I have been reading lately about how viral TikTok-ers think that everything is a trauma response and how everyone’s ex is a narcissist. I can see why this garners views and engagement, and it is very tempting to subscribe to these ideas.
Today I want to write about how nuanced this all is, and what my experience has been with self-diagnosis of a cognitive disability or three. Spoiler: There are more questions here than findings.
Self-diagnosis TikTok is *HOT* and *BOOMING*. The specific phenomenon I am referring to is women using TikTok as a jumping off point to realizing that we may have ADHD, be autistic, or have other disabilities.
And it’s a compelling narrative: high-achieving women hitting all of the milestones of a K-16 education with flying colors, but always feeling a bit strange, or not knowing how to really concentrate, or needing constant validation, or not being able to relate with others, or not being able to walk in a straight line. A disability going under the radar due to high marks and good acting/masking skills. And then the pandemic happens and we are inside with a lot of time on our hands and we are scrolling TikTok app and BAM! a creator clocks us (pun intended) spot-on as “the overachieving older sister who realizes later in life that she is autistic/is depressed/has ADHD/whatever” and we’re like “I AM SEEN!”
So what’s next, exactly? For me it has looked like a crusade to understanding myself, self-diagnosing as multiple things at once, and being called a hypochondriac. And, honestly, I get it, but it’s hurtful. It has looked like feeling seen for the first time, taking informal psychological tests with licensed therapists to confirm my hypotheses, and then, confusingly, having those tests not match my hypotheses. So I have lots of questions…
- Should I distrust the (racist, sometimes problematic) system of psychotherapy and follow my instincts and TikTok?
- Do I listen to the people on TikTok who say “If you have to ask yourself if you’re ___, then you probably are? The systems around you have probably failed you”?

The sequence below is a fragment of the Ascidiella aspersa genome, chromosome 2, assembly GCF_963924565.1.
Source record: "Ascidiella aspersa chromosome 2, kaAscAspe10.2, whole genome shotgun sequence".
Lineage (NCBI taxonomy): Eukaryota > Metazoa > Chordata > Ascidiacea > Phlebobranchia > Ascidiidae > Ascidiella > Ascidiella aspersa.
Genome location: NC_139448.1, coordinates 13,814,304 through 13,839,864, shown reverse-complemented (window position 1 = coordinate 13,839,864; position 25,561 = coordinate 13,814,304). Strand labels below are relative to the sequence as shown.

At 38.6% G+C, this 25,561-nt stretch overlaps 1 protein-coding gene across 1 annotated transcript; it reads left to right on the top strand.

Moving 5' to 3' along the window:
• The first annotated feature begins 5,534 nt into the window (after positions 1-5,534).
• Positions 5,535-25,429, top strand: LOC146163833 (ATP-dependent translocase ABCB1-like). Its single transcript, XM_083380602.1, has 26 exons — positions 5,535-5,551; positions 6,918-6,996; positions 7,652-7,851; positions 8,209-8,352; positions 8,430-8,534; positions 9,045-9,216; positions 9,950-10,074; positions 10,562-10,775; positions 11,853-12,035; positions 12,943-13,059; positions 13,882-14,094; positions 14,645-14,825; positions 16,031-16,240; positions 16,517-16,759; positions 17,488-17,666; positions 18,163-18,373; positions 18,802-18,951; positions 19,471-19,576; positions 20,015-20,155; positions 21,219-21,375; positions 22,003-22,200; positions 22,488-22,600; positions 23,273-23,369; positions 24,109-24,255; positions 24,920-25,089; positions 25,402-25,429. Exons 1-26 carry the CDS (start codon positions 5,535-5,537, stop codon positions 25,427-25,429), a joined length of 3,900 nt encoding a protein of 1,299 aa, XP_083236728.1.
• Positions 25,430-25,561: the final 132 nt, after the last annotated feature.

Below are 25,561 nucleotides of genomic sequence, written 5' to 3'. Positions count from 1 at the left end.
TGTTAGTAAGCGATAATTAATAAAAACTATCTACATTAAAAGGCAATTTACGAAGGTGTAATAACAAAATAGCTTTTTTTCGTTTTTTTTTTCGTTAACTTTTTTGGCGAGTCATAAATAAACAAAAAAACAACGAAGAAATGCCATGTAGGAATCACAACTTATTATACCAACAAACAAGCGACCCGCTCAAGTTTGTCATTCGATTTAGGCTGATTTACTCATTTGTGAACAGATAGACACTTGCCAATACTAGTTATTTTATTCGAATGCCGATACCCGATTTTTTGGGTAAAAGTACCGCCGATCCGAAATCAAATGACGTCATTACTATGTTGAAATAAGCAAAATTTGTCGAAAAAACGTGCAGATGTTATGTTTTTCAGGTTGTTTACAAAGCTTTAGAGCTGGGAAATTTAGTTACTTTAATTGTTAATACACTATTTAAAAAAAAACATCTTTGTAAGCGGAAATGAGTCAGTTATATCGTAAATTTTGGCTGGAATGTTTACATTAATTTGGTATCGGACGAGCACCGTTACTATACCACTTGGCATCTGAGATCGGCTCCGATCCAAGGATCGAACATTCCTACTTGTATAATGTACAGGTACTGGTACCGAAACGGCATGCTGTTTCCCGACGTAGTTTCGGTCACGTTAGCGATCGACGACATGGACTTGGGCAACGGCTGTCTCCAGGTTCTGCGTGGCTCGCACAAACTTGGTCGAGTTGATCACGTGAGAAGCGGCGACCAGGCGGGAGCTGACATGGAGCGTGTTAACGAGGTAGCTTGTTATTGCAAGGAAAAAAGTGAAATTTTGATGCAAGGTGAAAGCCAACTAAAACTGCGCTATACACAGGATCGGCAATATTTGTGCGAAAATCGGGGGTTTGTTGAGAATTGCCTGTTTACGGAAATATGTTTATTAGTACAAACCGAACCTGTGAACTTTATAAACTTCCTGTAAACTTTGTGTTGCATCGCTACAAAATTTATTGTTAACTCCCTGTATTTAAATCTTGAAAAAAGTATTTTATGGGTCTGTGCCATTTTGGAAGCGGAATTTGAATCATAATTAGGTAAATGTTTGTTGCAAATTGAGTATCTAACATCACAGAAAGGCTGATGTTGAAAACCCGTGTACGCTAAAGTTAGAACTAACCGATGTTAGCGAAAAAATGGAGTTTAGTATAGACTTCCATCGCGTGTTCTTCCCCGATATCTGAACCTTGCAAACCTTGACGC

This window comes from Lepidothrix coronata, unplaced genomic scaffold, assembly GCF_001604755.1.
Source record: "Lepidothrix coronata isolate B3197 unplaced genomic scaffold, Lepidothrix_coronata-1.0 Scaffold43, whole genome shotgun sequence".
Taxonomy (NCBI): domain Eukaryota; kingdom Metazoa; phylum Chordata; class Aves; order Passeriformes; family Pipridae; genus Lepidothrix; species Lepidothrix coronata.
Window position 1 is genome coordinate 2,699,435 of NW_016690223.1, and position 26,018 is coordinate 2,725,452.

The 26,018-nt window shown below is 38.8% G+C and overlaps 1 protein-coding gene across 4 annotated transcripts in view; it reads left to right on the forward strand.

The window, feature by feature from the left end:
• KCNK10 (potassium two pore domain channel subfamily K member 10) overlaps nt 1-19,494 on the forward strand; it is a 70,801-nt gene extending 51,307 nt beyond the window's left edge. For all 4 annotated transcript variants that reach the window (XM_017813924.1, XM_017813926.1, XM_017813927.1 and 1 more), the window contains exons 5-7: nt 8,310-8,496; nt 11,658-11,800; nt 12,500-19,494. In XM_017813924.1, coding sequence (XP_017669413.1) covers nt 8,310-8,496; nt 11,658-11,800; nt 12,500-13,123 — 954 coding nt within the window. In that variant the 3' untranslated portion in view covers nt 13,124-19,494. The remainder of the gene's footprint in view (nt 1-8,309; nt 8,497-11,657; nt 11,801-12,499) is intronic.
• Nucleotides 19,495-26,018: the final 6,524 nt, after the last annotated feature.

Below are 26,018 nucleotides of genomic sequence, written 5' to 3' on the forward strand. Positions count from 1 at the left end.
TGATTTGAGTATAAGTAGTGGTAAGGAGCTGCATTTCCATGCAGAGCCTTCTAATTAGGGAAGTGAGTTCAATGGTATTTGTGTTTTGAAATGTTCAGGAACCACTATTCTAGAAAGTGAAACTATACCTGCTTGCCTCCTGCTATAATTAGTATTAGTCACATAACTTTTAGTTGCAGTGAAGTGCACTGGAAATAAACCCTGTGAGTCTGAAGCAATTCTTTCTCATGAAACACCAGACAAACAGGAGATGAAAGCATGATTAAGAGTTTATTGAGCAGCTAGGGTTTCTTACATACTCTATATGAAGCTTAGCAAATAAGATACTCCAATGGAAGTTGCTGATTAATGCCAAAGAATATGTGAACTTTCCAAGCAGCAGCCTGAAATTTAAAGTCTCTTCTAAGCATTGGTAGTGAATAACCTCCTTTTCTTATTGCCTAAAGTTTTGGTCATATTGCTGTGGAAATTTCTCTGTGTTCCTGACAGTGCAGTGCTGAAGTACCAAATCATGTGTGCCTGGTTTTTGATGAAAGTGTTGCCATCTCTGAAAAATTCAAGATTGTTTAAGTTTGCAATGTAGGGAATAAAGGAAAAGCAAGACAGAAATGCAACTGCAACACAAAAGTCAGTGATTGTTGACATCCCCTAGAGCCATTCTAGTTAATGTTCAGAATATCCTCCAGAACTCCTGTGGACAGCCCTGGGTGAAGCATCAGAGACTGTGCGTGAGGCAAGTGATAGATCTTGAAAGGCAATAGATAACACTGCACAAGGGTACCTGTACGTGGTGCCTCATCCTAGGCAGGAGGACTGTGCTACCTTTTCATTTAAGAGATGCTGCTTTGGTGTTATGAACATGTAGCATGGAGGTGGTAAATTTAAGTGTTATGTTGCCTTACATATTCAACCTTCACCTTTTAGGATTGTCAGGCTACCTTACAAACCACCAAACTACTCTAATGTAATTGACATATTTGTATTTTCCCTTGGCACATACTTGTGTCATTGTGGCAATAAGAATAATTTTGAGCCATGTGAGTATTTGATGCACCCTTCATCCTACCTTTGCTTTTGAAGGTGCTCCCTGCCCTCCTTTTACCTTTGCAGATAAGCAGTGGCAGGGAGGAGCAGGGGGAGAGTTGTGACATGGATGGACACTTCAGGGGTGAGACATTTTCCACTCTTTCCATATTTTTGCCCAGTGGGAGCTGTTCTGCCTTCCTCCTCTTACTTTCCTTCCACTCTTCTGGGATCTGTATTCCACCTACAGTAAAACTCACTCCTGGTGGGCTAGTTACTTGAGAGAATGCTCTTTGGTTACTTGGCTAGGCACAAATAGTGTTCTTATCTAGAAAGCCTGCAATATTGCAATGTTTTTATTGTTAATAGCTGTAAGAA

- Have the systems failed me?
- Am I now self-pathologizing and feeding into systems that benefit from me thinking I’m “broken”?
From what I understand, formal diagnoses of some disabilities can be expensive and time-consuming and they really only take place when the problem is deeply affecting someone’s life. So I understand why these self-diagnoses are so popular.
Many of these disabilities show up as collections of symptoms. An Instagram post I saw yesterday (I’ll try to link the post if I find it), mentioned how two phenomena called two different things (for instance autistic inertia and ADHD [insert noun that I forgot] – actually have the same qualities: being mentally blocked from starting a task or being unable to stop doing a task. The author took it a step further and wondered if it would be better to see them as the same symptom and work on methods to combat them directly. So, a few more questions:
- Is it possible to move to a symptoms-based model and still practice self-compassion without a diagnosis?
- How do I treat symptoms while still accepting myself?
- Why do I want to treat the symptoms? Would doing that make my life better?
- How much would treating these symptoms benefit the people I love?
- How much of wanting to treat those symptoms stems from need for productivity?
- What type of self-improvement would benefit me the most?
- Can I sit with doing nothing and not trying to self-improve or self-diagnose at all?
That’s all for now.
Here are some sources I’ve been reading through to ponder these questions, including one about how to download the data that TikTok has about you!: